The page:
2

Person A: For several days I am not able to open Internet Archive http://www.archive.org. Is the site closed now?

Person B: I use it every day and just checked, It's working time from here. (Source)Image

What is intention of B by saying "It's working time from here."?

  • If it was my friend, I would've said: Well, what do you guess? But you aren't my friend.......You're my pal. ;) Well, as a serious note, it seems not to be this. Though I guess more context should be there for one to make sure. – M.A.R. Mar 28 '15 at 18:52
  • 3
    Seems like it should be "It's working fine from here." Any possibility it was misunderstood? – user3169 Mar 28 '15 at 19:36
  • 2
    Looks more like a typo to me too. "It's English, Jim, but not as we know it." – Tetsujin Mar 28 '15 at 19:53
  • I have added the link of conversation. – user64617 Mar 28 '15 at 20:02
  • 4
    Typo, possibly "supported" by some auto-correct function, like "fime" ('n' is next to 'm' on a keyboard) -> "time" – Stephie Mar 28 '15 at 21:12
5

It's a typographical error. Person B almost certainly meant to say:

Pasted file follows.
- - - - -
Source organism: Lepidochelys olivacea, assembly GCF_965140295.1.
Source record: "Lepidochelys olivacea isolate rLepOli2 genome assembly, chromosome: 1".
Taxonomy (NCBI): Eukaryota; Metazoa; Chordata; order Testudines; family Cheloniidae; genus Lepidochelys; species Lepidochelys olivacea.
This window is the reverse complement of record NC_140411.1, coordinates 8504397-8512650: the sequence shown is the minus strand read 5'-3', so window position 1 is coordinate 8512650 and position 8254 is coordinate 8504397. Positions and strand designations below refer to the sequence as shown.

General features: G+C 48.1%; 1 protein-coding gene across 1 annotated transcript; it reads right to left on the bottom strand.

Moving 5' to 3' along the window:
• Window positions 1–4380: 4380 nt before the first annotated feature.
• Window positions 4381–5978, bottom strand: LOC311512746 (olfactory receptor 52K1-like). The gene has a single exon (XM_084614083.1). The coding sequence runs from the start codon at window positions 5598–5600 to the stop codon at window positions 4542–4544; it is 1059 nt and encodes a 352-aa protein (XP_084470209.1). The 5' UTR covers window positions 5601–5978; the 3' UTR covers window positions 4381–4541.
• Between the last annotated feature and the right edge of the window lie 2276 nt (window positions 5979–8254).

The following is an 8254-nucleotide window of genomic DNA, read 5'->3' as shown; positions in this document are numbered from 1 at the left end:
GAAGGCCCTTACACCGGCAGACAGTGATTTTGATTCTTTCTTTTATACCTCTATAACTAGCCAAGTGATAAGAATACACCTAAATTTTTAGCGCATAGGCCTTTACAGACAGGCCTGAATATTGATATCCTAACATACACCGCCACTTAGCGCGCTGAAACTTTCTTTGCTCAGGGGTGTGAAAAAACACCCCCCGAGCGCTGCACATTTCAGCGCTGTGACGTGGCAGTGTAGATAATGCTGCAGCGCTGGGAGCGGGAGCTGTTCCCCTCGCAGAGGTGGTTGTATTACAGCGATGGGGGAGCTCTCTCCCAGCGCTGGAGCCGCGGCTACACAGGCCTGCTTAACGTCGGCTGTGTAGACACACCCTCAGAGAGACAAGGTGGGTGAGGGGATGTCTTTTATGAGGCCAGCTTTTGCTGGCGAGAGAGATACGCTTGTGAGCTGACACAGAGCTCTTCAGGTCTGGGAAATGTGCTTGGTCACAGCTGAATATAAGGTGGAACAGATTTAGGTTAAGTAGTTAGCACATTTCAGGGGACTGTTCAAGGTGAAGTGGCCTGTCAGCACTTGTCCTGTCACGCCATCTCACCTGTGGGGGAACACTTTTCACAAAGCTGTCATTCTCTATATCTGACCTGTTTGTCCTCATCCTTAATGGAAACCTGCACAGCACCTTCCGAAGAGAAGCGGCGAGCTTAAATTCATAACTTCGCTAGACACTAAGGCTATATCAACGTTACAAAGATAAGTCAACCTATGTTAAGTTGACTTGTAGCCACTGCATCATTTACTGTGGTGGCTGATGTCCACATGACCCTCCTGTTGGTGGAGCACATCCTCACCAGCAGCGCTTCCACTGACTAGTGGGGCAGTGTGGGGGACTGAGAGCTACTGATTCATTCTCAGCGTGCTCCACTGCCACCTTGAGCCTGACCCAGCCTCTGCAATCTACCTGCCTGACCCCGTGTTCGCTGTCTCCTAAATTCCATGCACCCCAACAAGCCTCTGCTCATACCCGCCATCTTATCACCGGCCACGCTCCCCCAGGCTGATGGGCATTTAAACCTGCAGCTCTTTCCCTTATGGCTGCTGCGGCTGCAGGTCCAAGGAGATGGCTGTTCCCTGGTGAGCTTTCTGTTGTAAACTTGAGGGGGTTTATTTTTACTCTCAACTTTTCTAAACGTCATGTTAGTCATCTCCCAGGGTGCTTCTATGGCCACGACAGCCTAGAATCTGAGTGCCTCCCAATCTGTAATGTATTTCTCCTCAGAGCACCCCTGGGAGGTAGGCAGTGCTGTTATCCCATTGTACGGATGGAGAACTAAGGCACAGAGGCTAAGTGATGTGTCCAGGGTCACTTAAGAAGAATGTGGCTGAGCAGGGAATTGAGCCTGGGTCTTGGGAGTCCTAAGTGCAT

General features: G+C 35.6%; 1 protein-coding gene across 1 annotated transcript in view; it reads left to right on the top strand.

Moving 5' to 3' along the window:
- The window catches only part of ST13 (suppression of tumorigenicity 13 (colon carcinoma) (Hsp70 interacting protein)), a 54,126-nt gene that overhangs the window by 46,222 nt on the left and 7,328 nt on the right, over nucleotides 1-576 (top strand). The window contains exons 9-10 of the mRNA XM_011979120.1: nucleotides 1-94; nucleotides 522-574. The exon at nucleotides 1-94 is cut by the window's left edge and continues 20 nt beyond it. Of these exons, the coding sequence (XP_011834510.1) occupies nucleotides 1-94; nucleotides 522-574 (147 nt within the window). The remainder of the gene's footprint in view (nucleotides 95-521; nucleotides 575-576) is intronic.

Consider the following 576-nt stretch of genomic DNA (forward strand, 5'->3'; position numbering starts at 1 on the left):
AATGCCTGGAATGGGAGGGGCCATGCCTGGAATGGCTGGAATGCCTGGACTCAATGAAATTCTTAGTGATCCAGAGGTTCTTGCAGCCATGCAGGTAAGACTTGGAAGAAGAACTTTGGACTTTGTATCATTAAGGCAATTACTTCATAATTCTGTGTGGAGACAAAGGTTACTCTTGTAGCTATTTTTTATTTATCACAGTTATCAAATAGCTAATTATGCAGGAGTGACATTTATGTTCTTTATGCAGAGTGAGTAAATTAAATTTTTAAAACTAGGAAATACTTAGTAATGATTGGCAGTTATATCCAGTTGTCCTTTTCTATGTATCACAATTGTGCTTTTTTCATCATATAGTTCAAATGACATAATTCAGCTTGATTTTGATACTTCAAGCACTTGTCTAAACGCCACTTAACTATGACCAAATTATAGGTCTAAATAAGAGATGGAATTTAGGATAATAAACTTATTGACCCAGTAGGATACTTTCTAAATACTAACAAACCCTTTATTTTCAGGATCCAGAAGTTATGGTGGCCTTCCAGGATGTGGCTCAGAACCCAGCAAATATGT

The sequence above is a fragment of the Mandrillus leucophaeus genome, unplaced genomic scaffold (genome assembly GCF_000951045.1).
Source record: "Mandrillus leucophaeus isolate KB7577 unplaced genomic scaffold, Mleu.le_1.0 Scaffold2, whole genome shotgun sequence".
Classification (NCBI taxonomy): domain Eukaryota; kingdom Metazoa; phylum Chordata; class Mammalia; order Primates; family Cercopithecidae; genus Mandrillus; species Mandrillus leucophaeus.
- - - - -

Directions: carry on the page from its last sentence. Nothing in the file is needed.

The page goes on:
It's working fine from here.

In this context, "from here" means "as seen from my computer". In other words, person B means that he just checked the Internet Archive, and it worked fine on person B's computer. So, either the problems that person A experienced were temporary and have stopped now, or those problems are due to something other than the Internet Archive being closed. Perhaps a router or other computer on the Internet, which normally would transmit information from the Internet Archive to Person A, is not working.

As Stephie pointed out, m and n are near each other on a typical keyboard (and f and t are near each other, too), so a typographical error seems likely. Autocorrect may have "corrected" fime to time instead of fine.

Your Answer

By clicking “Post Your Answer”, you agree to our terms of service, privacy policy and cookie policy

Not the answer you're looking for? Browse other questions tagged or ask your own question.